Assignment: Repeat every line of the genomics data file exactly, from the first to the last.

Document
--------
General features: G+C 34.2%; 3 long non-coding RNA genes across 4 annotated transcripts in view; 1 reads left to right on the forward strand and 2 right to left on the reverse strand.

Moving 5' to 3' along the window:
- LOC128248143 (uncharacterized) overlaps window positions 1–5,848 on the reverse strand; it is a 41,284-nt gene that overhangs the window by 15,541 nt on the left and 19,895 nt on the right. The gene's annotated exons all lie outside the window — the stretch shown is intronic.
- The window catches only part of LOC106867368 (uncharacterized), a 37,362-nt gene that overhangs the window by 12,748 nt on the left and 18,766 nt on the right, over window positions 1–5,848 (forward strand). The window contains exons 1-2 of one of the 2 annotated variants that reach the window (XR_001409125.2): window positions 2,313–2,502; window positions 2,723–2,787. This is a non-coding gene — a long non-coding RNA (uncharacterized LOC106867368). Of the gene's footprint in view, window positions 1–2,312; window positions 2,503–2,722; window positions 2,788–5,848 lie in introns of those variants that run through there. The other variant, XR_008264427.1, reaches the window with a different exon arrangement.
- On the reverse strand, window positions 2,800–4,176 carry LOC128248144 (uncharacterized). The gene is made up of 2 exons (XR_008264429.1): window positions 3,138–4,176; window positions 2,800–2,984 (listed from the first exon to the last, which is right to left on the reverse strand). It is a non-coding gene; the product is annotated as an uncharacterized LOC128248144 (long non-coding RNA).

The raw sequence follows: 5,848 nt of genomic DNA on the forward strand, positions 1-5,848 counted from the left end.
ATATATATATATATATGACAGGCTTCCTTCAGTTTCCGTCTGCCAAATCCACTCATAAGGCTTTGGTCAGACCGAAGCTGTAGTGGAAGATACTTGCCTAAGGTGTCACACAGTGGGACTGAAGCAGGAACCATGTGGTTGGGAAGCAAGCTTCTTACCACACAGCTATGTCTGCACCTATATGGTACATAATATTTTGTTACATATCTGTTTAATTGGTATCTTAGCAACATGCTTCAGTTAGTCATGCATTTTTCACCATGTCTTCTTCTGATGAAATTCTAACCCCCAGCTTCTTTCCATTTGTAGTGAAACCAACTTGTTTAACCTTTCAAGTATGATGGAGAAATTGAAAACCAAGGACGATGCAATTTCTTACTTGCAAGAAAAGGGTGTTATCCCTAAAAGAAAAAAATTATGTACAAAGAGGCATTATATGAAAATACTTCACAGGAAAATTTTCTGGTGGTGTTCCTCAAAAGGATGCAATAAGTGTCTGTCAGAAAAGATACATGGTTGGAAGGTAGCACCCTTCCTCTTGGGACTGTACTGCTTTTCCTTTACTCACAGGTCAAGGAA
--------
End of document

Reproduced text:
General features: G+C 34.2%; 3 long non-coding RNA genes across 4 annotated transcripts in view; 1 reads left to right on the forward strand and 2 right to left on the reverse strand.

Moving 5' to 3' along the window:
- LOC128248143 (uncharacterized) overlaps window positions 1–5,848 on the reverse strand; it is a 41,284-nt gene that overhangs the window by 15,541 nt on the left and 19,895 nt on the right. The gene's annotated exons all lie outside the window — the stretch shown is intronic.
- The window catches only part of LOC106867368 (uncharacterized), a 37,362-nt gene that overhangs the window by 12,748 nt on the left and 18,766 nt on the right, over window positions 1–5,848 (forward strand). The window contains exons 1-2 of one of the 2 annotated variants that reach the window (XR_001409125.2): window positions 2,313–2,502; window positions 2,723–2,787. This is a non-coding gene — a long non-coding RNA (uncharacterized LOC106867368). Of the gene's footprint in view, window positions 1–2,312; window positions 2,503–2,722; window positions 2,788–5,848 lie in introns of those variants that run through there. The other variant, XR_008264427.1, reaches the window with a different exon arrangement.
- On the reverse strand, window positions 2,800–4,176 carry LOC128248144 (uncharacterized). The gene is made up of 2 exons (XR_008264429.1): window positions 3,138–4,176; window positions 2,800–2,984 (listed from the first exon to the last, which is right to left on the reverse strand). It is a non-coding gene; the product is annotated as an uncharacterized LOC128248144 (long non-coding RNA).

The raw sequence follows: 5,848 nt of genomic DNA on the forward strand, positions 1-5,848 counted from the left end.
ATATATATATATATATGACAGGCTTCCTTCAGTTTCCGTCTGCCAAATCCACTCATAAGGCTTTGGTCAGACCGAAGCTGTAGTGGAAGATACTTGCCTAAGGTGTCACACAGTGGGACTGAAGCAGGAACCATGTGGTTGGGAAGCAAGCTTCTTACCACACAGCTATGTCTGCACCTATATGGTACATAATATTTTGTTACATATCTGTTTAATTGGTATCTTAGCAACATGCTTCAGTTAGTCATGCATTTTTCACCATGTCTTCTTCTGATGAAATTCTAACCCCCAGCTTCTTTCCATTTGTAGTGAAACCAACTTGTTTAACCTTTCAAGTATGATGGAGAAATTGAAAACCAAGGACGATGCAATTTCTTACTTGCAAGAAAAGGGTGTTATCCCTAAAAGAAAAAAATTATGTACAAAGAGGCATTATATGAAAATACTTCACAGGAAAATTTTCTGGTGGTGTTCCTCAAAAGGATGCAATAAGTGTCTGTCAGAAAAGATACATGGTTGGAAGGTAGCACCCTTCCTCTTGGGACTGTACTGCTTTTCCTTTACTCACAGGTCAAGGAA